While society has increasingly embraced alternative families like single-parent homes and stepfamilies, a new Institute for Family Studies research brief suggests students who live with their married biological parents perform better in school.
The brief, written by Nicholas Zill, a research psychologist and IFS senior fellow, and Brad Wilcox, director of the National Marriage Project at the University of Virginia and a fellow at The Future of Freedom at IFS, was based on data from the 1996 and 2019 National Household Education Surveys.
These surveys were completed by parents whose children were enrolled in elementary and secondary schools nationwide. The 1996 survey covered 17,535 students in kindergarten through the 12th grade, while the 2019 survey covered 15,990 students in the same age range.
In their analysis, Zill and Wilcox looked at the frequency of teacher and school interventions for students from both non-traditional and traditional families. They examined whether or not the child repeated one or more grades, if the child was suspended or expelled, the frequency with which schools contacted parents about their child’s schoolwork and how often parents were contacted about the child’s behavior.
The researchers found that the overall frequency of school interventions fell from 1996 to 2019.
In 1996, parents of 21.9% of students were contacted about their child’s schoolwork. By 2019, this share fell to 17.4%. Over the same period, the percentage of parents contacted about their child’s behavior dropped from 27% in 1996 to 21.6% in 2019. The share of children who repeated a grade fell from 12.9% in 1996 to 6% in 2019. The share of children suspended or expelled also decreased from 18.8% to 9.4%.
Despite the overall decrease in the frequency of school interventions from 1996 to 2019, the odds of school interventions increased for students in non-traditional families on all measures. However, the increased risk was only considered statistically significant for suspensions and parental contact about student behavior.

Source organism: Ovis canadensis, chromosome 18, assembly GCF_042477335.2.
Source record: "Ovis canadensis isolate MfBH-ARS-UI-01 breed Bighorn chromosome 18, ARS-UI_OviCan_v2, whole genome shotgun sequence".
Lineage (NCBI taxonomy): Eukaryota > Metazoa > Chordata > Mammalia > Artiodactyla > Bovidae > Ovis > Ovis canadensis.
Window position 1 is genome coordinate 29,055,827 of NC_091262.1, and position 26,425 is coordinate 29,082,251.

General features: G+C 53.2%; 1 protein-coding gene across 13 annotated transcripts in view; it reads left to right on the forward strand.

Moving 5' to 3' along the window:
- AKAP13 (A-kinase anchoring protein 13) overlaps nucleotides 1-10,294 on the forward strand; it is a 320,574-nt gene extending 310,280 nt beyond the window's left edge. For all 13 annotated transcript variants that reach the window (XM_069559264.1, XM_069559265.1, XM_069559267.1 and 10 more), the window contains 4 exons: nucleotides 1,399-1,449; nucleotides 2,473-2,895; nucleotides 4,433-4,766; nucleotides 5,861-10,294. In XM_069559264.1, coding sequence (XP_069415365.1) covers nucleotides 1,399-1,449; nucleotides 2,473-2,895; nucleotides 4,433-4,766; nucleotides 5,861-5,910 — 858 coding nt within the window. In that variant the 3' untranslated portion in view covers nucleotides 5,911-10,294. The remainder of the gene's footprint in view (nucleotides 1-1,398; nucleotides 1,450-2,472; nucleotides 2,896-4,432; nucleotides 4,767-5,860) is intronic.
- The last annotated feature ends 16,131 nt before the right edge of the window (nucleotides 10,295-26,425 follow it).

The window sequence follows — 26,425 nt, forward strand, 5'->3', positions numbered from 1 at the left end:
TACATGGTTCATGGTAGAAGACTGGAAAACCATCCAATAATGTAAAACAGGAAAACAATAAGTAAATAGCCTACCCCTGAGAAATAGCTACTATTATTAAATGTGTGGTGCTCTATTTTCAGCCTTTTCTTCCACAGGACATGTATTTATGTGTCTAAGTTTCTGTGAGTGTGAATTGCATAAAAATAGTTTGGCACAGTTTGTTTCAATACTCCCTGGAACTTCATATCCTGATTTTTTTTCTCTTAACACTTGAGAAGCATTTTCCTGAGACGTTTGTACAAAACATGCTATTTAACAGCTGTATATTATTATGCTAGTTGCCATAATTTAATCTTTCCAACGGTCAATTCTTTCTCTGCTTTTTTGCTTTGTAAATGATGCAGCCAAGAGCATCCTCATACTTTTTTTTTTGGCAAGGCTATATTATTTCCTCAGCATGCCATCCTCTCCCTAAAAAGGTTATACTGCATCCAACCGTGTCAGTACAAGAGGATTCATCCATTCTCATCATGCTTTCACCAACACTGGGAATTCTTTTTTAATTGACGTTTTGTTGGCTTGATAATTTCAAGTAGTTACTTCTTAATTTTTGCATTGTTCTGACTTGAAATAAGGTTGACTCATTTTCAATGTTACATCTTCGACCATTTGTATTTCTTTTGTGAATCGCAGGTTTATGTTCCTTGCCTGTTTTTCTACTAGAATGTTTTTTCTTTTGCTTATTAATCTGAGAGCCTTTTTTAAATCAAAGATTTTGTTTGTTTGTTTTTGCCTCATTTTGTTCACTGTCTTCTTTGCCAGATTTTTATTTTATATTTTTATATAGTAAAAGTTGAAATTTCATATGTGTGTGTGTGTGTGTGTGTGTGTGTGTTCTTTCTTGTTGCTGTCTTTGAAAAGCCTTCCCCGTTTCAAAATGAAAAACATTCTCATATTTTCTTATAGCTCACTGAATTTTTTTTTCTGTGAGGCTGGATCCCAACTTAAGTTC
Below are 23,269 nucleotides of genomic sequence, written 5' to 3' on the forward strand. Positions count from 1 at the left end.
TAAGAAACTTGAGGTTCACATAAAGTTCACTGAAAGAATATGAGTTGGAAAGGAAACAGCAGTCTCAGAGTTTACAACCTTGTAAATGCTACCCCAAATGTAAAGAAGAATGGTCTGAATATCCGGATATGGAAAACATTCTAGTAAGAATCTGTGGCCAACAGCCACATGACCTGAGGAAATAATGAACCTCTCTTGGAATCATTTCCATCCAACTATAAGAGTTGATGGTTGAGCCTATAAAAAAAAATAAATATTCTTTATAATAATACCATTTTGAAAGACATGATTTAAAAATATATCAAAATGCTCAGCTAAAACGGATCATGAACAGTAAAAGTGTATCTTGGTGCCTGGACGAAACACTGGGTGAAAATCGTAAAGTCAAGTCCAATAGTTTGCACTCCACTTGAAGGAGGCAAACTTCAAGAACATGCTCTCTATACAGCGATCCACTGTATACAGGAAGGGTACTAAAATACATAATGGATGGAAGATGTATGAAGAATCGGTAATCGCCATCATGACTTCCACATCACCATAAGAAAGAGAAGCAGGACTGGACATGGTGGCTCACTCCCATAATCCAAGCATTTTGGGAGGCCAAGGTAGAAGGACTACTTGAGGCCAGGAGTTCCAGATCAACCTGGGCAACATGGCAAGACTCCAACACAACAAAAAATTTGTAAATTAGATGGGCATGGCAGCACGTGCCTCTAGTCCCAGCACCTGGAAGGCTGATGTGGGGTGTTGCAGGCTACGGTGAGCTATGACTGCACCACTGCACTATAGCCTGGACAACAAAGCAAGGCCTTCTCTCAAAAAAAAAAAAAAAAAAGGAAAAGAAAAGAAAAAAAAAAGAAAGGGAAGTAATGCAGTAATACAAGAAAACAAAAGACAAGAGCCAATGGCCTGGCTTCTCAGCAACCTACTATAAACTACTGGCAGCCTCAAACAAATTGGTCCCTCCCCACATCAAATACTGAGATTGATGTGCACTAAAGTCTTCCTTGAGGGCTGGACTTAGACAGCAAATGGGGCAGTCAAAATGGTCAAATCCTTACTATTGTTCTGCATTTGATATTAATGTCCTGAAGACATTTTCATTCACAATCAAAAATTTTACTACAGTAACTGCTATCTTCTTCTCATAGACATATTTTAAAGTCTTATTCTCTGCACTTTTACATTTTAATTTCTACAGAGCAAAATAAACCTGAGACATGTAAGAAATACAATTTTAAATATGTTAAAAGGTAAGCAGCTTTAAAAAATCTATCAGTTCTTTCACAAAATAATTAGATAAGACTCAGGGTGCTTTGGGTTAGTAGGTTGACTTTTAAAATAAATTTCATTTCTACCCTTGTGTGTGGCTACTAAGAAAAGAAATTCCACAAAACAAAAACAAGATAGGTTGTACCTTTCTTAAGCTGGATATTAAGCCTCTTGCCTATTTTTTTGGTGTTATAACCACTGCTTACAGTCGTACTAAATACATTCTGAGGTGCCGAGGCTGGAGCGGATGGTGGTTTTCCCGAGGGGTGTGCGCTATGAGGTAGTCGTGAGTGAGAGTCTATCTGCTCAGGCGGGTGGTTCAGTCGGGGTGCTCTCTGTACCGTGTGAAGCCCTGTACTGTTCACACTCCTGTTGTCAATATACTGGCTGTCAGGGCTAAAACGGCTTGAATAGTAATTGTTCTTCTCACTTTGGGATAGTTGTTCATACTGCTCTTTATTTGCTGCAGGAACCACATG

“It is only for suspension and parental contact about behavioral problems that the increases were statistically significant,” the researchers wrote. “But it is striking that the odds ratio increased for all four outcomes in the last quarter-century. Our results are consistent with the theory that marriage matters more than ever for today’s children.”
When the data were adjusted to control for differences across family types in racial composition and parent education levels, as well as for the ages and sexes of the students in each group, the researchers found that the greater risks of school intervention faced by students from non-traditional families declined.
Still, according to Zill and Wilcox, “students from non-intact families continue to have nearly triple the risk of suspension and double the risk of grade repetition as students from intact, biological families.” Specifically, students who grow up in non-traditional families are 2.92 times more likely than their peers in intact families to get suspended from school while those who live in non-traditional families are 2.01 times more likely to end up repeating a grade than children from intact families.
Parents of students growing up in non-traditional households are 2.18 times more likely than parents of students raised by a nuclear family to have schools contact them about their children’s behavior. At the same time, parents of students living in a non-traditional household were just 1.63 times more likely than parents of children from two-parent homes to have schools contact them about their children’s schoolwork.
“Despite the declines in the frequency of school interventions for students from single-parent, stepparent, and other non-intact family types, in both surveys, these students were significantly more likely than those from married, biological families to receive each of these interventions,” the researchers explained. “And the over-time declines in the frequencies of school interventions were greater for students from married, biological families. So, the relative risk faced by students from non-traditional families has actually increased or remained the same.”
The researchers clarified in their brief that their findings should not be interpreted as saying students from non-traditional families cannot succeed in school, only that the odds of academic success are “more favorable” for students from traditional ones.
“These results reaffirm the conclusion that children from stable, married families have a better chance of receiving the guidance and support they need to succeed academically and adapt confidently to the classroom environment than children from disrupted or reconstituted families,” they noted. “This does not mean that children from non-traditional families cannot do well in school. Many do, despite the conflict, turmoil, or curtailed parenting they may experience at home.”